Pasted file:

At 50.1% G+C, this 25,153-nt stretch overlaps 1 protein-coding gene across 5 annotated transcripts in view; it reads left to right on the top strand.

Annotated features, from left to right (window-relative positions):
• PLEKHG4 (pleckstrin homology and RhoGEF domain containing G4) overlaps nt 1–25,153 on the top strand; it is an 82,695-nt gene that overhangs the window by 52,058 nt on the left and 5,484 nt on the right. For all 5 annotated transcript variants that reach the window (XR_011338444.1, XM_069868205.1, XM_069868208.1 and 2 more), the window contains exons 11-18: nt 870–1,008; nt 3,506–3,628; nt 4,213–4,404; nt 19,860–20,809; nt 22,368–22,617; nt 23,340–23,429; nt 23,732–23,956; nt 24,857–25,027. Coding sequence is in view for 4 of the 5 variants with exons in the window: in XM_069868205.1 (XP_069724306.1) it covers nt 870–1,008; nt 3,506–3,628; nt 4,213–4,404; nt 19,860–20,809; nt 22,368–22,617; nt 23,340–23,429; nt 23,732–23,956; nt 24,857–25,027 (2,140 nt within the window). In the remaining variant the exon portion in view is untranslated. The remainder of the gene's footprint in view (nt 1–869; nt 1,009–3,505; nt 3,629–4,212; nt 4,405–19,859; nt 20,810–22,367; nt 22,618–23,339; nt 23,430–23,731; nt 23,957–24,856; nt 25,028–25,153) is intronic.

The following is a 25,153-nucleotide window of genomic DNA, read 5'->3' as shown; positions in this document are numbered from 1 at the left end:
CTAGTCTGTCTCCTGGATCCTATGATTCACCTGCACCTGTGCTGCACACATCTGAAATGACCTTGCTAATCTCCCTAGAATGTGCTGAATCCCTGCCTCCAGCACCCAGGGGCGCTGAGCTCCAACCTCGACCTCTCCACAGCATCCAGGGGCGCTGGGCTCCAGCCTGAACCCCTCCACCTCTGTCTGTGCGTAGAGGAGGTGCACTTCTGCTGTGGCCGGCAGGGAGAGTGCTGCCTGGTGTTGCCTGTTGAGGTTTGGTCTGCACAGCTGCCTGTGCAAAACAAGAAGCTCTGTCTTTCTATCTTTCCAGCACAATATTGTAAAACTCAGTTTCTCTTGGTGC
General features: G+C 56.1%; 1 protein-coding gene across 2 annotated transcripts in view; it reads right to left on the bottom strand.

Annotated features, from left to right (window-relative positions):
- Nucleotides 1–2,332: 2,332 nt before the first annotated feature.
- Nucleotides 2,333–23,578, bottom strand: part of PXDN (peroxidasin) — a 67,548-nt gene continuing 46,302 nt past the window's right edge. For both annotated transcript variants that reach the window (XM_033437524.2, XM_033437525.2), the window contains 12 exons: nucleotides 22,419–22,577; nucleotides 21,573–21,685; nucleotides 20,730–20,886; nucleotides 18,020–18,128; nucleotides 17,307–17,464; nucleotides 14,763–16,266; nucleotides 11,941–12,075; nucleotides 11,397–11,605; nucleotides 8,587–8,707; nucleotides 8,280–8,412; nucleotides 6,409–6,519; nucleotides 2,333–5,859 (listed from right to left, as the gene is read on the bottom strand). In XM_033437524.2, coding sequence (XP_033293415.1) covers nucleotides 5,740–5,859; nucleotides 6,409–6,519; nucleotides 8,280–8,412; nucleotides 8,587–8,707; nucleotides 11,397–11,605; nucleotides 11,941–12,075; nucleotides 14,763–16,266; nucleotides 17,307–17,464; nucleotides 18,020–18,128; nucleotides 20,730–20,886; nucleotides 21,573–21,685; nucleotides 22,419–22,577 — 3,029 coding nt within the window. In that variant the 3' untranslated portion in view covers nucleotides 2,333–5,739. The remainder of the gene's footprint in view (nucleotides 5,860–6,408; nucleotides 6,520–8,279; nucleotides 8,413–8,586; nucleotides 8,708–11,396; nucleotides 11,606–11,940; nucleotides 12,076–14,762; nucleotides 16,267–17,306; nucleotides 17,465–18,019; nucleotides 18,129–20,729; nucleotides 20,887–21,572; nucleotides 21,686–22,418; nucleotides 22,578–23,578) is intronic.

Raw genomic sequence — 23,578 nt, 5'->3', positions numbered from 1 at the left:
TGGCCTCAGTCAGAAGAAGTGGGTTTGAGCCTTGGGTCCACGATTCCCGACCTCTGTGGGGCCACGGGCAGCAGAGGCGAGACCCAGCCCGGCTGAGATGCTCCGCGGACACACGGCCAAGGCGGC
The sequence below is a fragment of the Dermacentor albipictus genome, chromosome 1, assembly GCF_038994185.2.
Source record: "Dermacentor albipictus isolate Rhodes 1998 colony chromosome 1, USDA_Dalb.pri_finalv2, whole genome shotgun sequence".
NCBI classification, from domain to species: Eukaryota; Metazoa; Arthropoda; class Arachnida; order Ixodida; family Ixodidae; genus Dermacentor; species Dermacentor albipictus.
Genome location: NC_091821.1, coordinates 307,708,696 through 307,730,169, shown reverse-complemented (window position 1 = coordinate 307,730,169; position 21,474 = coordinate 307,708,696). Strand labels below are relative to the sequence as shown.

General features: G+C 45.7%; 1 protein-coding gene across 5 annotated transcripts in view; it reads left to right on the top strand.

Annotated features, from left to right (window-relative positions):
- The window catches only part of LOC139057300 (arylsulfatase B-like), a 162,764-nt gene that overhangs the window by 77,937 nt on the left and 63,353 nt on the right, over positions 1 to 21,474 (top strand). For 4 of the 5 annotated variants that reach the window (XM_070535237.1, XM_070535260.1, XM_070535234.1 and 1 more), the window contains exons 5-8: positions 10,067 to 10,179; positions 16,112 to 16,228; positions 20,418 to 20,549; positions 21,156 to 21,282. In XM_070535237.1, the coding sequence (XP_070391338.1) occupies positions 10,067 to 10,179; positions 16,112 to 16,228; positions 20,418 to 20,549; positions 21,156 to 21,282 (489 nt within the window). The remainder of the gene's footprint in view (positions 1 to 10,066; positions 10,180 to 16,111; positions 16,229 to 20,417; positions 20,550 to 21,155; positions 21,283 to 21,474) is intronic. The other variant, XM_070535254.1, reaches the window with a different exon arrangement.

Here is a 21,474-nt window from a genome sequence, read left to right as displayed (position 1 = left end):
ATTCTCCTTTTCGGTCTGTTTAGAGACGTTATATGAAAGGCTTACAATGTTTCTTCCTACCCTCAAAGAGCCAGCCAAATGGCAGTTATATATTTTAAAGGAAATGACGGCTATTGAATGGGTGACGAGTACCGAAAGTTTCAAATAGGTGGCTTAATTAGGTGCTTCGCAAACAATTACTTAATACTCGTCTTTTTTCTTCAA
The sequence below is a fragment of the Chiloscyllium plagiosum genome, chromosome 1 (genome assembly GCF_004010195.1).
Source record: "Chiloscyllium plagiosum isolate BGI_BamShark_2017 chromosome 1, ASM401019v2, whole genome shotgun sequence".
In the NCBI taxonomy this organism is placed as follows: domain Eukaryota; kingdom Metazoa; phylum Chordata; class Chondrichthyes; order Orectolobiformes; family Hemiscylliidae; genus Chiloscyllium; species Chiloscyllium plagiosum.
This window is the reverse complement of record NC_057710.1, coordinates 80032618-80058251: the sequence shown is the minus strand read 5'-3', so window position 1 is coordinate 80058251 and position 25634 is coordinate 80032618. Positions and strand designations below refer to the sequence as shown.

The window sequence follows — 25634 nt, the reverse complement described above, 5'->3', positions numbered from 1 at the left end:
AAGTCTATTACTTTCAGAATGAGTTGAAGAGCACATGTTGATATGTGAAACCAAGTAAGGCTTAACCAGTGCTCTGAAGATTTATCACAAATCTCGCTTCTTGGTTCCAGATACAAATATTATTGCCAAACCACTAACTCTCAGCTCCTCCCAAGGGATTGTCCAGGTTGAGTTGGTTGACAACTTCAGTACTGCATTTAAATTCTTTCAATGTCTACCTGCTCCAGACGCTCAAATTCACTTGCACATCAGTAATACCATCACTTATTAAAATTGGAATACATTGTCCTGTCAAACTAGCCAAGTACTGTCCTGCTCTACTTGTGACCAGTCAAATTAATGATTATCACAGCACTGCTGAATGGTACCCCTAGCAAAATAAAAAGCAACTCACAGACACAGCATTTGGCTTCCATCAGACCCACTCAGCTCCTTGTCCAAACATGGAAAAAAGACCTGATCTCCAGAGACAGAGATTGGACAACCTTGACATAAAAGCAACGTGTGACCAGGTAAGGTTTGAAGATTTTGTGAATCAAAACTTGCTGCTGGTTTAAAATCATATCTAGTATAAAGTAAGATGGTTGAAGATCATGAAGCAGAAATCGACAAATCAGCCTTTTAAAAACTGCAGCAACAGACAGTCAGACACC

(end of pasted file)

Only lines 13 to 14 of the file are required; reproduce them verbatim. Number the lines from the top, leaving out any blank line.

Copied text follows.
Source record: "Dermacentor albipictus isolate Rhodes 1998 colony chromosome 1, USDA_Dalb.pri_finalv2, whole genome shotgun sequence".
NCBI classification, from domain to species: Eukaryota; Metazoa; Arthropoda; class Arachnida; order Ixodida; family Ixodidae; genus Dermacentor; species Dermacentor albipictus.